Sweet ‘n Salty Matcha Bars

Sweet ‘n Salty Matcha Bars

Sweet ‘n Salty Matcha Bars

I have recently gotten in the habit of making a treat that will last for the week to enjoy as a mid-afternoon snack to have on hand while I’m out for the day.  I decided to branch out this week when I came across a deliciously looking GREEN recipe from My New Roots. It reminds me of a cross between a rice crispy square and a sesame snap, with a kick of matcha!

BP_MatchaBars2_2015These matcha bars have a great sweet and salty flavour. The matcha is very subtle and can be omitted if you don’t have matcha on hand. You can sub another superfood powder in place such as cacao powder, goji berry or camu camu powder. The next time I make them, I am going to cut down the amount of oats in the recipe and sub the oats for sesame seeds for an added boost of calcium and magnesium. If you prefer paleo treats, adding sesame seeds and coconut flakes instead of oats would be a great option. To me, the selling feature of these bars is that they are not over sweetened and are paired with some good fats and protein which prevents blood sugar from spiking (and a cascade of hormonal imbalances from occurring).

BP_MatchaBars1_2015Matcha is definitely the star ingredient in this recipe. Matcha is a form of green tea that is finely ground and powdered into a concentrated source of antioxidants. One serving of matcha offers the equivalent amount of nutrients that 10 brewed cups of green tea does and has 137 times more antioxidants than a cup of brewed green tea. Antioxidants are chemical compounds that prevent aging and chronic diseases. So, the more you have, the better equipped your body is in fighting against infections and disease. The reason why matcha is so high in antioxidants is because it has a unique class known as catechins. For example the catechin, EGCG provides potent cancer-fighting properties. It also counteracts the effects of free radicals from pollution, UV rays, radiation and chemicals. Some other benefits of matcha include:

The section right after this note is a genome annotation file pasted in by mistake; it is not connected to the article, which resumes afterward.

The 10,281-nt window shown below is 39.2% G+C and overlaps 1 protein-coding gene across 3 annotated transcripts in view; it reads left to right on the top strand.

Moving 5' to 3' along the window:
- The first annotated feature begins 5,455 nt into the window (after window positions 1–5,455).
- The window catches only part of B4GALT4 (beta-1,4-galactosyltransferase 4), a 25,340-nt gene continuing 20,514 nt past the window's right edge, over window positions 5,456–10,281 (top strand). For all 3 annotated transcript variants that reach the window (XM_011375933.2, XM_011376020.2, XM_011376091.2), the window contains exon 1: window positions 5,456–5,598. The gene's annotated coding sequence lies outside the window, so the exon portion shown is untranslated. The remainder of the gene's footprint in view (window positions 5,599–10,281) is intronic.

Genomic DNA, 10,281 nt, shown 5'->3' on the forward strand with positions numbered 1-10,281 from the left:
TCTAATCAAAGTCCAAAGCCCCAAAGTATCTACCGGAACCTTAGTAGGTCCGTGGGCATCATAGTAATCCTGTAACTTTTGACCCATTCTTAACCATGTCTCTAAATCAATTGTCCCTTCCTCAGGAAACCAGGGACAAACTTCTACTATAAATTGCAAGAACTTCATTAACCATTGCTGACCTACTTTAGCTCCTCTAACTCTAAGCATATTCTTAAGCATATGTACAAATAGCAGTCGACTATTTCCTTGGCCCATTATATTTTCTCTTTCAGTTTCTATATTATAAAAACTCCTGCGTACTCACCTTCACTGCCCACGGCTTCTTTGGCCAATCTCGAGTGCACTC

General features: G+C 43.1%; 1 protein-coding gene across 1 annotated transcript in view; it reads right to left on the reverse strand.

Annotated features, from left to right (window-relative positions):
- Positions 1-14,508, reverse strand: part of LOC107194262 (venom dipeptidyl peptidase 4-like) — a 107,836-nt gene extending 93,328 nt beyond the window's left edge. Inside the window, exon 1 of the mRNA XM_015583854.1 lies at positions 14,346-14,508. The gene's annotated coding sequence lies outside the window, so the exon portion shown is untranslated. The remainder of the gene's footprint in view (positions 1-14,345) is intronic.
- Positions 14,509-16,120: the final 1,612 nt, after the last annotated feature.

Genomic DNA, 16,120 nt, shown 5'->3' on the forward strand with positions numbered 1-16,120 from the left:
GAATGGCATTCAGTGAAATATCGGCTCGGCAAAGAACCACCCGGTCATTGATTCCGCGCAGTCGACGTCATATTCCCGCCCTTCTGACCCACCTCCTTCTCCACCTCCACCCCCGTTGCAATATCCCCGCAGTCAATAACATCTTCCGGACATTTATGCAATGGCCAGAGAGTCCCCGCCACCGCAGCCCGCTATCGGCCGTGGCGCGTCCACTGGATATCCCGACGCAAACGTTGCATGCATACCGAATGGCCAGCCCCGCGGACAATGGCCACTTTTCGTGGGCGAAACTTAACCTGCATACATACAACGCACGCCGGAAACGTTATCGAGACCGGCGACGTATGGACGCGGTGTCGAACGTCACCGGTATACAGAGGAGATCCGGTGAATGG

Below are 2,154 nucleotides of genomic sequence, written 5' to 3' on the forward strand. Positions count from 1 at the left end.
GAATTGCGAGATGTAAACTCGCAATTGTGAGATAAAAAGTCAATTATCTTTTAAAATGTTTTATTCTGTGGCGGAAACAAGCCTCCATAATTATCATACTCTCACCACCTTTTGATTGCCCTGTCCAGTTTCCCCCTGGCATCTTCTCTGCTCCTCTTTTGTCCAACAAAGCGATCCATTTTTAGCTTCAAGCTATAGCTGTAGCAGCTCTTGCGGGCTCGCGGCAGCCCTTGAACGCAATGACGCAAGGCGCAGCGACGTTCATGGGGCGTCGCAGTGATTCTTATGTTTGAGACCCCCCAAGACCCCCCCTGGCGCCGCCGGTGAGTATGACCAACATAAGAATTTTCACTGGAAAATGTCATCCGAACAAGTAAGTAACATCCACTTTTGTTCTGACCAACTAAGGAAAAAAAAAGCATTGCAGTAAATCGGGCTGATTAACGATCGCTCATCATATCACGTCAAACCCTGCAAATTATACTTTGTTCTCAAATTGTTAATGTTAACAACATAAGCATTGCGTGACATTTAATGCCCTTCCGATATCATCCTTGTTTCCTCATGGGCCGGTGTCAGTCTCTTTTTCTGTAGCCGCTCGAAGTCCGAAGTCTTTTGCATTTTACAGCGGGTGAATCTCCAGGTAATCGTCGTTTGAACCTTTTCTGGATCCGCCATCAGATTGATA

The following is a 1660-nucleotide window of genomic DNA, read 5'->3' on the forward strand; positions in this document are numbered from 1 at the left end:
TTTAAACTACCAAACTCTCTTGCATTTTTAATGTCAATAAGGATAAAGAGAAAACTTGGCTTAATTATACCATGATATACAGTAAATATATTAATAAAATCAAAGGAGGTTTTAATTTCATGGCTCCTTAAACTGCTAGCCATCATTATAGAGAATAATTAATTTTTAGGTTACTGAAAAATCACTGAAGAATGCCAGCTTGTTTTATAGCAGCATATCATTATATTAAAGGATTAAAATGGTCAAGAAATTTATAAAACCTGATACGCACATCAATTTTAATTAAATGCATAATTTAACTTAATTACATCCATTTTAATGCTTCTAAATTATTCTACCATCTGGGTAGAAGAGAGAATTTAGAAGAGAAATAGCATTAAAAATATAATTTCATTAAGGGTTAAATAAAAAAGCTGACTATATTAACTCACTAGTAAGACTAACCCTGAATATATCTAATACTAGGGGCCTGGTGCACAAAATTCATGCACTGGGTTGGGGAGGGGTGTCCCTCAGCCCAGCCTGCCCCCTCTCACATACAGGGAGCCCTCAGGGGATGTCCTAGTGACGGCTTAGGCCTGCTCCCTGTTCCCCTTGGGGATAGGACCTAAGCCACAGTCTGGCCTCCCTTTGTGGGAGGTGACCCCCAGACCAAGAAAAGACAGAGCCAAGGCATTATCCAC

• Boosting metabolism and burning calories
  • Detoxifying effectively and naturally
  • Calming the mind and relaxes the body
  • Is rich in fiber, chlorophyll and vitamins
  • Enhancing mood and aiding in concentration
  • Providing vitamin C, selenium, chromium, zinc and magnesium
  • Preventing disease
  • Lowering cholesterol and blood sugar

So now that we all know how good matcha is for us, let’s get to the recipe. It is definitely not a by-the-books recipe so feel free to get creative with the ingredients. The honey can be subbed out for maple syrup but the brown rice syrup should definitely remain in the recipe because that’s how the bars stay together so nicely. These bars pair deliciously with a hot cup of tea or a frothy (matcha) latte. 


  • 2 cups rolled oats
  • ½ cup sunflower seeds
  • ½ cup pumpkin seeds
  • 1 ½ cups unsweetened puffed rice cereal (rice, millet, quinoa etc.)
  • ½ cup dried fruit (raisins, dates, figs, goji berries), chopped
  • ¼ tsp. flaky sea salt
  • 1 Tbsp. matcha green tea powder (to your taste)
  • 1/3 cup brown rice syrup
  • 3 Tbsp. honey (or maple syrup)
  • ½ cup tahini
  • 2 Tbsp. coconut oil
  • 1 tsp. vanilla extract

How to Make:

  • Preheat oven to 325°F.
  • Put oats and seeds on a baking sheet and bake for 10-15 minutes, stirring once or twice, until the oats are golden and have a nutty aroma.
  • In a small saucepan combine the brown rice syrup, maple syrup, tahini, coconut oil, vanilla. Whisk to combine. Do not overheat.
  • In a large bowl, combine the cooled oats and pumpkin seeds with the chopped dried fruit, rice puffs, salt, and matcha. Pour the wet ingredients over the dry ingredients and stir quickly to mix.
  • Pour the mix into an 8 or 9” pan lined with plastic wrap. Press the mixture firmly, especially into the corners.
  • Place in the fridge for a couple hours to firm up, then remove from fridge and slice into bars. Keep leftovers in the fridge for up two weeks.